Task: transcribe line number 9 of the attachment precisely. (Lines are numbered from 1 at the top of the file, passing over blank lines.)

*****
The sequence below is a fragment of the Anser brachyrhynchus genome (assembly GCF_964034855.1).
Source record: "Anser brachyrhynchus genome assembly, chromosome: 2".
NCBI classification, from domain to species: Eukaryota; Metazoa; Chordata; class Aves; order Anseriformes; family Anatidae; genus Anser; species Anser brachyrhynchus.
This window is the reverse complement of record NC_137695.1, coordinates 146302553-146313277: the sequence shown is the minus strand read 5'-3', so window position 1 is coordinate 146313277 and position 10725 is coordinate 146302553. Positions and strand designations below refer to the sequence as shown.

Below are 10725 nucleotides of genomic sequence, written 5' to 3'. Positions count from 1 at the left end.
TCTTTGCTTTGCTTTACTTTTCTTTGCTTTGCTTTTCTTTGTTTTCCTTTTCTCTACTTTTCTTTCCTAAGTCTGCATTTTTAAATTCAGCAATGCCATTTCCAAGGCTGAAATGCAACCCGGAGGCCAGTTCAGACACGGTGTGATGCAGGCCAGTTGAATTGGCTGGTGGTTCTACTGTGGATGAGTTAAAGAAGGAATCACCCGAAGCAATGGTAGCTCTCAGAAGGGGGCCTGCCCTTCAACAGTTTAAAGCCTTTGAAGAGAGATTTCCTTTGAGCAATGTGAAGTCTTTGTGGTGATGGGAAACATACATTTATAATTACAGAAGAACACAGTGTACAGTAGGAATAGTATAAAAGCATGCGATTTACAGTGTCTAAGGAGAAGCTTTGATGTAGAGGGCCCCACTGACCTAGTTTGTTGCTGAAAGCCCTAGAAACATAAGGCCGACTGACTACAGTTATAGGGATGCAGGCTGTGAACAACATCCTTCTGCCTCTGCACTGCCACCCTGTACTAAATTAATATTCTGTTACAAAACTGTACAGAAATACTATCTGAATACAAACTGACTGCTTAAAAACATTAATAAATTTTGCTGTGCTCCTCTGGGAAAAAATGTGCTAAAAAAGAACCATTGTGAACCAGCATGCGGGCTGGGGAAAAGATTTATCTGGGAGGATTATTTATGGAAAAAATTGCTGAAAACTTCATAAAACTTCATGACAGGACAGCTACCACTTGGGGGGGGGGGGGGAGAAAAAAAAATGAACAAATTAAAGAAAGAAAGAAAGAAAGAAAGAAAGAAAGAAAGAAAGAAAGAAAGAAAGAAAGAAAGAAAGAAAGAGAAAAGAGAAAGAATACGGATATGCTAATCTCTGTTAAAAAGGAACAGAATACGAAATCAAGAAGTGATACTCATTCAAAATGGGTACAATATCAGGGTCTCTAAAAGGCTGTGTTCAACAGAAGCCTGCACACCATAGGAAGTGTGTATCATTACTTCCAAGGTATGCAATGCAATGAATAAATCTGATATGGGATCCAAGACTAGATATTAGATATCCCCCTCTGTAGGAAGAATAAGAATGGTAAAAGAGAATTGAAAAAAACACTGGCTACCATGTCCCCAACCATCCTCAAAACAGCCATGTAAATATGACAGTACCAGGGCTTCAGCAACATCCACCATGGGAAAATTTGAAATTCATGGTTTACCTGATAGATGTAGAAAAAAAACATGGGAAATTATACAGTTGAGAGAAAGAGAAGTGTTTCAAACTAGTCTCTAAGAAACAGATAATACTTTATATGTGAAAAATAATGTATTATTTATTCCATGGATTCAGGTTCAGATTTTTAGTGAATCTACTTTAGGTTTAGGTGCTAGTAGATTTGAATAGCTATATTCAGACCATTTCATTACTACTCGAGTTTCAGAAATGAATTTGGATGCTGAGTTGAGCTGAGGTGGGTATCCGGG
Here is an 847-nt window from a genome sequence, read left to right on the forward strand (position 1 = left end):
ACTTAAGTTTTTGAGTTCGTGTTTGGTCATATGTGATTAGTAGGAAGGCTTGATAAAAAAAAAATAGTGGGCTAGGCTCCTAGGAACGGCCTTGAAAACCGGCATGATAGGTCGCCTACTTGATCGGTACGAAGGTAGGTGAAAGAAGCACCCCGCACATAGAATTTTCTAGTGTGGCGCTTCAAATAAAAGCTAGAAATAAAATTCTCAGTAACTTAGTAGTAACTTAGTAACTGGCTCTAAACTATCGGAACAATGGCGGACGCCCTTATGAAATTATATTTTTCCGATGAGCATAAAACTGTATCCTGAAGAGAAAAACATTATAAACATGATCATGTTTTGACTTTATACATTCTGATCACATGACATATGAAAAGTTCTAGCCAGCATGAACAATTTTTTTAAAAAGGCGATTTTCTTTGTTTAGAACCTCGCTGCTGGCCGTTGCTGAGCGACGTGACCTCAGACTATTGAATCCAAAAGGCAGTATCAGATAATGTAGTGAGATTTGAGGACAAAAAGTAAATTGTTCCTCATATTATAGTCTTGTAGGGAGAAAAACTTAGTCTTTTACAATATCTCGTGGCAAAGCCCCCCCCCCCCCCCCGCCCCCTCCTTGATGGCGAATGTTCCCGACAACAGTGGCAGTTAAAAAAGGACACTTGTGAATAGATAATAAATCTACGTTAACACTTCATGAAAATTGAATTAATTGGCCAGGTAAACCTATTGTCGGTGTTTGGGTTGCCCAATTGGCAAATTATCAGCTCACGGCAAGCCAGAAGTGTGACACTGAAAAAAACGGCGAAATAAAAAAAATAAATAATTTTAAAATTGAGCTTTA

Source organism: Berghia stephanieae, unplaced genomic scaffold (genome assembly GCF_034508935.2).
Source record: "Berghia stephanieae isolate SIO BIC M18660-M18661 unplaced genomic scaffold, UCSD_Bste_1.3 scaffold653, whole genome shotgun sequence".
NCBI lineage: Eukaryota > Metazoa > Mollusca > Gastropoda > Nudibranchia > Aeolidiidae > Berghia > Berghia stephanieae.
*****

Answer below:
Source organism: Berghia stephanieae, unplaced genomic scaffold (genome assembly GCF_034508935.2).